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Williams v. United States

United States District Court, D. Connecticut

September 27, 2018



          Hon. Vanessa L. Bryant United States District Judge.

         On February 22, 2018, this Court ruled on all but one claim in Ralston Williams's Motion to Vacate, Set Aside, or Correct Sentence under 28 U.S.C. § 2255. [Dkt. 11]. The Court denied Mr. Williams's motion on each of those claims, Grounds 1, 3, and 4, including assertions that (1) his trial counsel was ineffective in failing to request that the jury determine the drug quantity beyond reasonable doubt, (2) the Court erred in determining the drug quantity at sentencing by using a preponderance of the evidence standard, and (3) his sentencing counsel was ineffective for failing to object to testimony from Ms. Jessica Burrows's family members. The Court withheld judgment on Ground 2, Mr. Williams's claim that defense counsel failed to properly advise him of his right to testify, and ordered an evidentiary hearing to develop the record on that limited issue.

         Having heard testimony regarding Ground 2 at the August 2, 2018 evidentiary hearing and reviewed the subsequent briefing by the parties, the Court now finds that Mr. Williams's has failed to show ineffective assistance of counsel and DENIES the final claim in his Motion.


         On September 14, 2011, a grand jury charged Mr. Williams, with a three-count indictment of (1) conspiracy to distribute and to possess with intent to distribute heroin in violation of 21 U.S.C. § 846, 21 U.S.C. § 841(a)(1), (b)(1)(C); (2) possession with intent to distribute heroin in violation of 21 U.S.C. § 841(a)(1), (b)(1)(C); and (3) possession with intent to distribute cocaine base / crack cocaine in violation of 21 U.S.C. § 841(a)(1), (b)(1)(C). See United States v. Williams (“Williams”), No. 11-cr-00172, [Dkt. 13 (Indictment)]. Co-defendants Jason Brodsky (“Brodsky”), Bruce Dais (“Dais”), and Alana Fiorentino (“Fiorentino”) were charged only with the first count. Id. Mr. Williams entered a plea of not guilty on September 29, 2011. See Williams, [Dkt. 29 (Minute Entry)]. Unlike Mr. Williams, his co-defendants each entered into a plea agreement prior to trial. See Williams, [Dkt. 92 (Fiorentino Plea Agreement); Dkt. 138 (Brodsky Plea Agreement); Dkt. 145 (Dais Plea Agreement)].

         Prior to trial, Mr. Williams filed a motion to suppress evidence resulting from a warrantless search of Mr. Dais's home, where Mr. Williams was located on September 7, 2011, and where the police came upon him clothed and sitting on a sofa napping in the middle of the day with bags of controlled substances on his lap and arrested him. Williams, [Dkt. 124 (Mot. Suppress)]. In particular, Mr. Williams sought to suppress evidence that heroin and crack cocaine had been on or near his person when police found him, claiming a violation of the Fourth Amendment protection against unreasonable search and seizure. The Government challenged Mr. Williams standing, asserting that he was not an overnight guest at the residence with a reasonable expectation of privacy and that exigent circumstances warranted entry and search of the property. Williams, [Dkt. 150 (Opp'n Mot. Suppress)].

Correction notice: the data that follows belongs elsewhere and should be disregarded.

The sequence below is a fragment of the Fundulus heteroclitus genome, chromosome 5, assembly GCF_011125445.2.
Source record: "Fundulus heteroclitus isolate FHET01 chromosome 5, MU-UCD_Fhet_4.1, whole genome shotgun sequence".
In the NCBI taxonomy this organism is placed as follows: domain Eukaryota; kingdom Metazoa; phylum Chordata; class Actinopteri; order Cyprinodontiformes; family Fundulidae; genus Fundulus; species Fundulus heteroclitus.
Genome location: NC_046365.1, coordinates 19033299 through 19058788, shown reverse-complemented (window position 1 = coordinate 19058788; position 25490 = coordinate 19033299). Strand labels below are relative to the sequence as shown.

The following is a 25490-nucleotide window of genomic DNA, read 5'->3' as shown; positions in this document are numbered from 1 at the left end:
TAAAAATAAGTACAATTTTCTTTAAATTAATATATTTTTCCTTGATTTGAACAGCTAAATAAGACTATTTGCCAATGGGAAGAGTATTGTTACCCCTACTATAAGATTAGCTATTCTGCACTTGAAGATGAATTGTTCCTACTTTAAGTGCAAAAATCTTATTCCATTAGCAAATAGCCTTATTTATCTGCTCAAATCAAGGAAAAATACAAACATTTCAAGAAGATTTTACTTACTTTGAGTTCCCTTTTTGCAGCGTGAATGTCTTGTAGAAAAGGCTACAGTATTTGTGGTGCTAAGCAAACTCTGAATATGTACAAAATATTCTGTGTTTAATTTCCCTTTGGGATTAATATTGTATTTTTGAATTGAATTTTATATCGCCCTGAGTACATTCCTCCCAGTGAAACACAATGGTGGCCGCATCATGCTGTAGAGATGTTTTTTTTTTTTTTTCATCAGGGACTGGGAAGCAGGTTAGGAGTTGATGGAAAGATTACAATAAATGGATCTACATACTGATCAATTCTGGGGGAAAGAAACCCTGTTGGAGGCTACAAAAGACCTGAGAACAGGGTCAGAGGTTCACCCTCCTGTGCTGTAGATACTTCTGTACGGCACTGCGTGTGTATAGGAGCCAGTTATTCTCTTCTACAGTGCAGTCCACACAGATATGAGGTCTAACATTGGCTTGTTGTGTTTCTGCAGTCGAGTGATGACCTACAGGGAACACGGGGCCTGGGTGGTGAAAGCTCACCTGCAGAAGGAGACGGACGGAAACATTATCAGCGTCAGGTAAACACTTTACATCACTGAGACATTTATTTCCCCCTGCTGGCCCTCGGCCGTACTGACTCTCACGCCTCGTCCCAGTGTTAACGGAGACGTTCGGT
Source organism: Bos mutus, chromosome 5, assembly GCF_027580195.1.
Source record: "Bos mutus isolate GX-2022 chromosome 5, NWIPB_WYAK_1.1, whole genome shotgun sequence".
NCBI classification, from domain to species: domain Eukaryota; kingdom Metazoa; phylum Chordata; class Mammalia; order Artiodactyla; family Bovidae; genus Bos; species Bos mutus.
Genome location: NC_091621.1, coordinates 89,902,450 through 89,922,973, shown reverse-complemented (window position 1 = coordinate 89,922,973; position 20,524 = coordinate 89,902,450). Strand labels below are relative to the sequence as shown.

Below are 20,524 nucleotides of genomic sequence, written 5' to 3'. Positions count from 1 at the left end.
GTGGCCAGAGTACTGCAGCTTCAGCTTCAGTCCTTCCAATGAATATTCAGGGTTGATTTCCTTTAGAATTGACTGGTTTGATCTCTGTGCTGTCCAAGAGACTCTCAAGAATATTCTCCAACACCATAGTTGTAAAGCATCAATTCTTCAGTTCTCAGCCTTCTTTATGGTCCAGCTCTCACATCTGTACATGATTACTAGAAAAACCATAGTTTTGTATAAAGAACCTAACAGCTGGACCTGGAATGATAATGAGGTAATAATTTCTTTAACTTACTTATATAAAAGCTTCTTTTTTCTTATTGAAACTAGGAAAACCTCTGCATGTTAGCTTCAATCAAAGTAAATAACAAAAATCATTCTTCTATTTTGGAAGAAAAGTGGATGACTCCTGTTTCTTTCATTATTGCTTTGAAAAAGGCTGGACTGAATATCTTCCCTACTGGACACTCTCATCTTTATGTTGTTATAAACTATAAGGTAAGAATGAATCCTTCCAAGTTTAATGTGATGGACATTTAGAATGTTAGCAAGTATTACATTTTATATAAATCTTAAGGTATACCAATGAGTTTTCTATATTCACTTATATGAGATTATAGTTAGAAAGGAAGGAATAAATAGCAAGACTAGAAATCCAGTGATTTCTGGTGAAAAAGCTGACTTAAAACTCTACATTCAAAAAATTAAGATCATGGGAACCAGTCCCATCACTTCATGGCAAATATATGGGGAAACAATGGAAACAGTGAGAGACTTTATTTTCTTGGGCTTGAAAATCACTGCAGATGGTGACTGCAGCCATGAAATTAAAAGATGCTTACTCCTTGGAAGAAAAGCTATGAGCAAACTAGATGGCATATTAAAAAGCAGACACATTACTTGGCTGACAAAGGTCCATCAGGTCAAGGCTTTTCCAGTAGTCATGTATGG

The Court held a hearing on the motion on May 2, 2012. Williams, [Dkt. 155 (Minute Entry of Suppression Hr'g)]. At the hearing, Mr. Williams testified in support of his argument that he was an overnight guest at Mr. Dais's home and had a legitimate expectation of privacy there. Williams, [Dkt. 302 (Suppression Hr'g Tr.)]. The Government had represented in its opposition to the motion that law enforcement officer's observed Mr. Dias conducting a hand to hand drug transaction in front of the residence, chased Mr. Dias in and through the residence in a hot pursuit entry and conducted a limited security sweep of the residence. [Dkt. 150 at 3-4]. The Government also elicited testimony from Mr. Williams that he did not know the name of the owner of the residence, only had a sweat suit to change into but no bag or suitcase, and was at a casino the night before his arrest and therefore was not an overnight guest. Id. at 14:13-16; 15:14-17:1; 31:7-19. After listening to the testimony, the Court denied the motion to suppress, finding that Mr. Williams was devoid of any credibility and concluding that he was not an overnight guest as claimed, but was a casual guest, and that the Government's search of the residence was justified by exigent circumstances. Id. at 39:9-40:10.